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- Collection: The Straight-Sided Dulcimer in Tennessee
This music box belonged to the great-great-grandfather (maternal) of the owner, Benjamin Franklin Hardin (b. 1860s). He was a carpenter who built houses, and lived in Alcorn County, Mississippi. The instrument passed through the family.
The current owner purchased this instrument from the widow of one Joe Gamble in Huntsville, Alabama. It had been purchased in turn at the same time as fiddles that were from Texas.
This music box was found in a house built by Wesley Galloway, a carpenter, and the great-great-grandfather of the instrument's current owner. The family had come from Lawrence County before settling in Wayne County.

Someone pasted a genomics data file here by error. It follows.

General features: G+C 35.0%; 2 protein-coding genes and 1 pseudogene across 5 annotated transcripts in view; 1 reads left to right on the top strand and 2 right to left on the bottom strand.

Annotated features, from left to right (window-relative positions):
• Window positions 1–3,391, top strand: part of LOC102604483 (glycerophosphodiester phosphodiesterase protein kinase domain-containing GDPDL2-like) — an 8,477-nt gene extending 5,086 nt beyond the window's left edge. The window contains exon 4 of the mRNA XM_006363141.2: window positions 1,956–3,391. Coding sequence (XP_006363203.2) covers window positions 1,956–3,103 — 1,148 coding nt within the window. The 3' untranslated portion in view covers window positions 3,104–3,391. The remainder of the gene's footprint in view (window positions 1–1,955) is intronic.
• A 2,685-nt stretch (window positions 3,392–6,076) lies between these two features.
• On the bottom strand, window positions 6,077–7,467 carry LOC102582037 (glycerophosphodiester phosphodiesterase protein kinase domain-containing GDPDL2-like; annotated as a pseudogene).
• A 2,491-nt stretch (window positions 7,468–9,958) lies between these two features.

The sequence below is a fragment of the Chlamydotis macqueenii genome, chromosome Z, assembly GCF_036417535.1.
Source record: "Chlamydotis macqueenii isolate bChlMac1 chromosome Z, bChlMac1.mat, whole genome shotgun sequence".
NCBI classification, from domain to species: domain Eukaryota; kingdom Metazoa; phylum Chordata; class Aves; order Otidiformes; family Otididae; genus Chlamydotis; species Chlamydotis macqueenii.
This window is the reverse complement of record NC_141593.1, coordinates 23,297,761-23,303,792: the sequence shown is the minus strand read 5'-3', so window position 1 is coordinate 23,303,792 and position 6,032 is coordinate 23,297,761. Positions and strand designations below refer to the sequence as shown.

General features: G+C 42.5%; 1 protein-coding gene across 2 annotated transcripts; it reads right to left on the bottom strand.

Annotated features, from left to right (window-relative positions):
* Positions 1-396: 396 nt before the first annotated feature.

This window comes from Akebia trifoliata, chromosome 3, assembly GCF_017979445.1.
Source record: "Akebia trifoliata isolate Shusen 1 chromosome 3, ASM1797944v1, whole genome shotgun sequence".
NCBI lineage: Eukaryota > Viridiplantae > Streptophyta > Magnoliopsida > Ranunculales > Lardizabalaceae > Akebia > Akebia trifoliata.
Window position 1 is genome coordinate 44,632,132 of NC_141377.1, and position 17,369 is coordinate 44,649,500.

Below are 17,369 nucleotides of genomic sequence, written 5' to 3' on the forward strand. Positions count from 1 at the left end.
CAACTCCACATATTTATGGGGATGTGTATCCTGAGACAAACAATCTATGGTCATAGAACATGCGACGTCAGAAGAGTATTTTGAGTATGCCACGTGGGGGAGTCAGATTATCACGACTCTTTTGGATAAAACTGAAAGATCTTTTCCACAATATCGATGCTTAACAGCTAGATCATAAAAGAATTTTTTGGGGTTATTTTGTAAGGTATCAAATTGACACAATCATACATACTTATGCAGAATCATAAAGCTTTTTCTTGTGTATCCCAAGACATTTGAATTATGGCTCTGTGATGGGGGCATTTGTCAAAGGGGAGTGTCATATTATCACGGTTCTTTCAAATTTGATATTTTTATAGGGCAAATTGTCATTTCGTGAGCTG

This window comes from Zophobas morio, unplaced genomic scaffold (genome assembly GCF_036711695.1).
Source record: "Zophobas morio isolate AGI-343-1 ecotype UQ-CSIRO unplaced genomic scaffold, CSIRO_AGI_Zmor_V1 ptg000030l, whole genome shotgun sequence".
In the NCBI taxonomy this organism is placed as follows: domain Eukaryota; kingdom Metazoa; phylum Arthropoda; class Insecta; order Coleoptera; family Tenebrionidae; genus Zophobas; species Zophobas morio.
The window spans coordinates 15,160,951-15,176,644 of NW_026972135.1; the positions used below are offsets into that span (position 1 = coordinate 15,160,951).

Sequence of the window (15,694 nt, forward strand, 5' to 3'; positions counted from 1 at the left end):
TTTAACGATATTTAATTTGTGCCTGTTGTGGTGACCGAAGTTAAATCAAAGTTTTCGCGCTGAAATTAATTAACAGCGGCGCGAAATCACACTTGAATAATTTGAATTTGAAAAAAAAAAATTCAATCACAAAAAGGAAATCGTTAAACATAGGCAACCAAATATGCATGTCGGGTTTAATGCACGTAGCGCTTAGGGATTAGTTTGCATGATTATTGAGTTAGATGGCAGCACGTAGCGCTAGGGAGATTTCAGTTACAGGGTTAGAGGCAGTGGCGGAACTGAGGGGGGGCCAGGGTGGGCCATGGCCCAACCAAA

The current owner purchased this instrument from one Ocie Burns in Waynesboro in 1988. Her grandmother, Sara Josephine Ford Pulley, had had it, and it was probably made by her father, John Ford, who was living in Hardin County at the time. It was…
This instrument belonged to the current owner's mother, who had inherited it through her grandfather's family (Edwards). The Edwards family had immigrated to North Carolina and eventually to Lincoln County, Tennessee.
This instrument was also known as a "courting" dulcimer, since it has two fretboards on the same body, enabling two people to play duets.